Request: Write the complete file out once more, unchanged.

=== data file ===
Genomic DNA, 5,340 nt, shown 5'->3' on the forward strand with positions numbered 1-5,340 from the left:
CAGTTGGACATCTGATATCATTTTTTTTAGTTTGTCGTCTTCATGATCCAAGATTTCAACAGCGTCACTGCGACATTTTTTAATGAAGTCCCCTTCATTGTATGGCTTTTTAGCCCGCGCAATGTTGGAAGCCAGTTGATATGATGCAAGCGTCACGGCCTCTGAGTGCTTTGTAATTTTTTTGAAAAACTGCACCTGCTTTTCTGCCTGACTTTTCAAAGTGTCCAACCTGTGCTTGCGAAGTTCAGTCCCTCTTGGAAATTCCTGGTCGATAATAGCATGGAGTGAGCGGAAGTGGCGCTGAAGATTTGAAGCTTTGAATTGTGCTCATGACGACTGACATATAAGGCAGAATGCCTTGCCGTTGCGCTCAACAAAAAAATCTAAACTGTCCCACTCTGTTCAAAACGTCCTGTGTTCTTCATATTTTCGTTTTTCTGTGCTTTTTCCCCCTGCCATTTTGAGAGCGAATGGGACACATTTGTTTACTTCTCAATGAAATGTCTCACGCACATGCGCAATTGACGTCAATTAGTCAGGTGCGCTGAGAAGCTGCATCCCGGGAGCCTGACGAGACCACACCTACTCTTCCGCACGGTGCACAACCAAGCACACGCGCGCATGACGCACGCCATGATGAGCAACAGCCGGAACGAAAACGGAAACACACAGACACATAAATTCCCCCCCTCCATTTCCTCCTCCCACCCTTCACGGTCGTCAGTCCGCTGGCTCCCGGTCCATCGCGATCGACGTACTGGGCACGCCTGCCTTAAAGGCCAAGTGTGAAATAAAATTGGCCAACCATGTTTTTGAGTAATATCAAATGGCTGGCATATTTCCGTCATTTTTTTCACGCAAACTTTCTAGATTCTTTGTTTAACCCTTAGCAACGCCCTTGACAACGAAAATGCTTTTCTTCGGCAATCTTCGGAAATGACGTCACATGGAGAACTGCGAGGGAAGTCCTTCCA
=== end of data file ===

Genomic DNA, 5,340 nt, shown 5'->3' on the forward strand with positions numbered 1-5,340 from the left:
CAGTTGGACATCTGATATCATTTTTTTTAGTTTGTCGTCTTCATGATCCAAGATTTCAACAGCGTCACTGCGACATTTTTTAATGAAGTCCCCTTCATTGTATGGCTTTTTAGCCCGCGCAATGTTGGAAGCCAGTTGATATGATGCAAGCGTCACGGCCTCTGAGTGCTTTGTAATTTTTTTGAAAAACTGCACCTGCTTTTCTGCCTGACTTTTCAAAGTGTCCAACCTGTGCTTGCGAAGTTCAGTCCCTCTTGGAAATTCCTGGTCGATAATAGCATGGAGTGAGCGGAAGTGGCGCTGAAGATTTGAAGCTTTGAATTGTGCTCATGACGACTGACATATAAGGCAGAATGCCTTGCCGTTGCGCTCAACAAAAAAATCTAAACTGTCCCACTCTGTTCAAAACGTCCTGTGTTCTTCATATTTTCGTTTTTCTGTGCTTTTTCCCCCTGCCATTTTGAGAGCGAATGGGACACATTTGTTTACTTCTCAATGAAATGTCTCACGCACATGCGCAATTGACGTCAATTAGTCAGGTGCGCTGAGAAGCTGCATCCCGGGAGCCTGACGAGACCACACCTACTCTTCCGCACGGTGCACAACCAAGCACACGCGCGCATGACGCACGCCATGATGAGCAACAGCCGGAACGAAAACGGAAACACACAGACACATAAATTCCCCCCCTCCATTTCCTCCTCCCACCCTTCACGGTCGTCAGTCCGCTGGCTCCCGGTCCATCGCGATCGACGTACTGGGCACGCCTGCCTTAAAGGCCAAGTGTGAAATAAAATTGGCCAACCATGTTTTTGAGTAATATCAAATGGCTGGCATATTTCCGTCATTTTTTTCACGCAAACTTTCTAGATTCTTTGTTTAACCCTTAGCAACGCCCTTGACAACGAAAATGCTTTTCTTCGGCAATCTTCGGAAATGACGTCACATGGAGAACTGCGAGGGAAGTCCTTCCA